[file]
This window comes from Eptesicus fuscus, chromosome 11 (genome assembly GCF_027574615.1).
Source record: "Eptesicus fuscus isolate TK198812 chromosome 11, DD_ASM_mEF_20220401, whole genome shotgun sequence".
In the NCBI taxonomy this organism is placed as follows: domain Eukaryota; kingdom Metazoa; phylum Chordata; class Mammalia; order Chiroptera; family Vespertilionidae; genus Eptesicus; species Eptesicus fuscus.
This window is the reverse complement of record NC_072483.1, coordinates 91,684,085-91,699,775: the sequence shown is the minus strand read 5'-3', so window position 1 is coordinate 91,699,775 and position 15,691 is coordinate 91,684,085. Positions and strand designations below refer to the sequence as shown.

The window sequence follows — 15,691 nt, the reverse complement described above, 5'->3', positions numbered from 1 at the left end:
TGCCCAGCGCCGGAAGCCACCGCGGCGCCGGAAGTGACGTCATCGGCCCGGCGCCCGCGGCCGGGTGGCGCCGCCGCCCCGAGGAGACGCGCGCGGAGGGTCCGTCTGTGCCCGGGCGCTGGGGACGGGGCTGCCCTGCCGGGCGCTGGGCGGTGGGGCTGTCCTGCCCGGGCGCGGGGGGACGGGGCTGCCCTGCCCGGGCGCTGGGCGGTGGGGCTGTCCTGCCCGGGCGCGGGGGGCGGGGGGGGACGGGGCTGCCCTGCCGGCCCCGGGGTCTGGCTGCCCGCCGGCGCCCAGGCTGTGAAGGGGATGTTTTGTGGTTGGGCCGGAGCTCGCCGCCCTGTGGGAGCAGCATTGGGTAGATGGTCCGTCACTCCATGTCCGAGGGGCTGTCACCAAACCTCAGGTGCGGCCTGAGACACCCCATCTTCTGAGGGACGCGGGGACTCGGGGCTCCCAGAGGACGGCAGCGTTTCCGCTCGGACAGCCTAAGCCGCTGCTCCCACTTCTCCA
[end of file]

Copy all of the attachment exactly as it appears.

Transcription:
This window comes from Eptesicus fuscus, chromosome 11 (genome assembly GCF_027574615.1).
Source record: "Eptesicus fuscus isolate TK198812 chromosome 11, DD_ASM_mEF_20220401, whole genome shotgun sequence".
In the NCBI taxonomy this organism is placed as follows: domain Eukaryota; kingdom Metazoa; phylum Chordata; class Mammalia; order Chiroptera; family Vespertilionidae; genus Eptesicus; species Eptesicus fuscus.
This window is the reverse complement of record NC_072483.1, coordinates 91,684,085-91,699,775: the sequence shown is the minus strand read 5'-3', so window position 1 is coordinate 91,699,775 and position 15,691 is coordinate 91,684,085. Positions and strand designations below refer to the sequence as shown.

The window sequence follows — 15,691 nt, the reverse complement described above, 5'->3', positions numbered from 1 at the left end:
TGCCCAGCGCCGGAAGCCACCGCGGCGCCGGAAGTGACGTCATCGGCCCGGCGCCCGCGGCCGGGTGGCGCCGCCGCCCCGAGGAGACGCGCGCGGAGGGTCCGTCTGTGCCCGGGCGCTGGGGACGGGGCTGCCCTGCCGGGCGCTGGGCGGTGGGGCTGTCCTGCCCGGGCGCGGGGGGACGGGGCTGCCCTGCCCGGGCGCTGGGCGGTGGGGCTGTCCTGCCCGGGCGCGGGGGGCGGGGGGGGACGGGGCTGCCCTGCCGGCCCCGGGGTCTGGCTGCCCGCCGGCGCCCAGGCTGTGAAGGGGATGTTTTGTGGTTGGGCCGGAGCTCGCCGCCCTGTGGGAGCAGCATTGGGTAGATGGTCCGTCACTCCATGTCCGAGGGGCTGTCACCAAACCTCAGGTGCGGCCTGAGACACCCCATCTTCTGAGGGACGCGGGGACTCGGGGCTCCCAGAGGACGGCAGCGTTTCCGCTCGGACAGCCTAAGCCGCTGCTCCCACTTCTCCA